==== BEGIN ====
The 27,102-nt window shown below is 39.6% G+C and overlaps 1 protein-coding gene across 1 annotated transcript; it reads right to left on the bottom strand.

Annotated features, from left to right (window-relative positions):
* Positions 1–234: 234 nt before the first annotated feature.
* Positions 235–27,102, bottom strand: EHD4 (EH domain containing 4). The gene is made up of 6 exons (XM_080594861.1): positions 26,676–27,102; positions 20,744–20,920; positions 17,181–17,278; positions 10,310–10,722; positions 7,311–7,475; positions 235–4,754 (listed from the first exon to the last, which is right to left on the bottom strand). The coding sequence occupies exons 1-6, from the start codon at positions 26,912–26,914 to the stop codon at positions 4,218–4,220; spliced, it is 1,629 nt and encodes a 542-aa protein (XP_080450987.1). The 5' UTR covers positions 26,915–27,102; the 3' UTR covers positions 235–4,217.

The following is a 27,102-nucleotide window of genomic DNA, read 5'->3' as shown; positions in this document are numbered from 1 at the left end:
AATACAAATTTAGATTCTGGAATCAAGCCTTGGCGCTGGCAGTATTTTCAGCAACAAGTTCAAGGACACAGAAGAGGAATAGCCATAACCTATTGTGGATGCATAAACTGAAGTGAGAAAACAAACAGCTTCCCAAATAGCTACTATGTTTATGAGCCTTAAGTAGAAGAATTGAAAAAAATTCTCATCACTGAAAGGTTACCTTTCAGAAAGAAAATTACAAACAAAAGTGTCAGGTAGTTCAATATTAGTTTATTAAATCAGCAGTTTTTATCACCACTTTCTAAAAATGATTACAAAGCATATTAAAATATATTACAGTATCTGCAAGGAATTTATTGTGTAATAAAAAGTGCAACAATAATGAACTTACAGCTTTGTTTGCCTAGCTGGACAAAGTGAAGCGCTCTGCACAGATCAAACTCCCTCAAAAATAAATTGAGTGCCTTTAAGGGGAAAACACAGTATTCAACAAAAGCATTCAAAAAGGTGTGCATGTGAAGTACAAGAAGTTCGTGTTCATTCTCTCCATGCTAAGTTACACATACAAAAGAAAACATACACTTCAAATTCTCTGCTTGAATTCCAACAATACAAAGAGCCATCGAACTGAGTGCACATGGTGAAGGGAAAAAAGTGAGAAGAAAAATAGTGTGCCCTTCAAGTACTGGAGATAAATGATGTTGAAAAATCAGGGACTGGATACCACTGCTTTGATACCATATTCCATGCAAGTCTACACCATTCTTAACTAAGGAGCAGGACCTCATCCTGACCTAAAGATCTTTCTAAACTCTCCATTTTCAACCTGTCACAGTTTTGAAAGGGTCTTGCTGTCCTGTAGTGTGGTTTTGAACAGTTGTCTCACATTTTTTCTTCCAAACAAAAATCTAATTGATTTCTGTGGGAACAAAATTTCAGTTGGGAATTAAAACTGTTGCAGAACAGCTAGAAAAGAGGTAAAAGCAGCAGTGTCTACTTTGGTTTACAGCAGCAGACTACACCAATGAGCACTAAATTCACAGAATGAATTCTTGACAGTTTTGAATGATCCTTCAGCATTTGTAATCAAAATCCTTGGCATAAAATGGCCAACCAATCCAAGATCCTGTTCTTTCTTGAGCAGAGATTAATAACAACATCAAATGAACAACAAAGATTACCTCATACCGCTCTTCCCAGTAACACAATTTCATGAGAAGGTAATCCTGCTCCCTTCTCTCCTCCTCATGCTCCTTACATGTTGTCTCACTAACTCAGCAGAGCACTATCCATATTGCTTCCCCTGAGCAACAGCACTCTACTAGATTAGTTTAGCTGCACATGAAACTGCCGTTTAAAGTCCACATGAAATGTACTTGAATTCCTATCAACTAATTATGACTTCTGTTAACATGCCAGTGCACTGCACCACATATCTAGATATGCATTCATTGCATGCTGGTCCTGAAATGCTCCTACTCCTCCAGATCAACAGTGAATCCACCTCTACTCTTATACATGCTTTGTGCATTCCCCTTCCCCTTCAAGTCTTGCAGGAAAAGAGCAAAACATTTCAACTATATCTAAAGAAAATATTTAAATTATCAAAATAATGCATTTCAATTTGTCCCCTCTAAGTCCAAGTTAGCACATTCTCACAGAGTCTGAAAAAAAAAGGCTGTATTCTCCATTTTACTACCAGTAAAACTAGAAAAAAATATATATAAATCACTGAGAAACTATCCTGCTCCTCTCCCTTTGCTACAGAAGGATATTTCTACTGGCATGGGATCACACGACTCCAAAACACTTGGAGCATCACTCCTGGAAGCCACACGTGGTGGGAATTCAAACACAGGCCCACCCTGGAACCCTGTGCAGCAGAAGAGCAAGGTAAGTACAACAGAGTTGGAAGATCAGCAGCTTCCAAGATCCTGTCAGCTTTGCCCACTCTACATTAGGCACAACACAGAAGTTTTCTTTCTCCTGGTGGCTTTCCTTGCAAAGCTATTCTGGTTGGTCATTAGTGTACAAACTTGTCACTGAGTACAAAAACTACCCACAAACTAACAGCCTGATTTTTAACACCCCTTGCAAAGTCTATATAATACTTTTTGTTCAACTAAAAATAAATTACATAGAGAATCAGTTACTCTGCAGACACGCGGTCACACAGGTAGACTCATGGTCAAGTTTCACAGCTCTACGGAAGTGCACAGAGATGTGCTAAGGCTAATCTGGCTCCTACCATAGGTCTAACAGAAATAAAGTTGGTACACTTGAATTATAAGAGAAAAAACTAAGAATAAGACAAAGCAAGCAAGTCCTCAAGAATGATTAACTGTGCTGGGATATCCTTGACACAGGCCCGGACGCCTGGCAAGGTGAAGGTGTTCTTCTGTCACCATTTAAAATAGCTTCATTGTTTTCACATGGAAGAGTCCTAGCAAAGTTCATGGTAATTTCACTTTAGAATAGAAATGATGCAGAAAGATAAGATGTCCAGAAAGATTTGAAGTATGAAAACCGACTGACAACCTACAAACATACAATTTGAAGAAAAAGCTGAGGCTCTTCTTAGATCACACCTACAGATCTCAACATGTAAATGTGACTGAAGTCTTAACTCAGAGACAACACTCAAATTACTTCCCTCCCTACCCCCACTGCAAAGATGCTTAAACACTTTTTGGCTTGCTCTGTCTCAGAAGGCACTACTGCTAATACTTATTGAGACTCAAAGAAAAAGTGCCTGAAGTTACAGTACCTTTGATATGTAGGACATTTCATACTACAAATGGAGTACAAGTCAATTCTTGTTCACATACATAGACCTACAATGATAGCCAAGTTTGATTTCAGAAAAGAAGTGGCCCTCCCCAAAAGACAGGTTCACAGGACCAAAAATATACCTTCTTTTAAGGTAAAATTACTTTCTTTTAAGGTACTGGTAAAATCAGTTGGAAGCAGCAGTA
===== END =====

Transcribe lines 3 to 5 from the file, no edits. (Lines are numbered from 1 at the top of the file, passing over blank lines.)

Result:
* Positions 1–234: 234 nt before the first annotated feature.
* Positions 235–27,102, bottom strand: EHD4 (EH domain containing 4). The gene is made up of 6 exons (XM_080594861.1): positions 26,676–27,102; positions 20,744–20,920; positions 17,181–17,278; positions 10,310–10,722; positions 7,311–7,475; positions 235–4,754 (listed from the first exon to the last, which is right to left on the bottom strand). The coding sequence occupies exons 1-6, from the start codon at positions 26,912–26,914 to the stop codon at positions 4,218–4,220; spliced, it is 1,629 nt and encodes a 542-aa protein (XP_080450987.1). The 5' UTR covers positions 26,915–27,102; the 3' UTR covers positions 235–4,217.

The following is a 27,102-nucleotide window of genomic DNA, read 5'->3' as shown; positions in this document are numbered from 1 at the left end: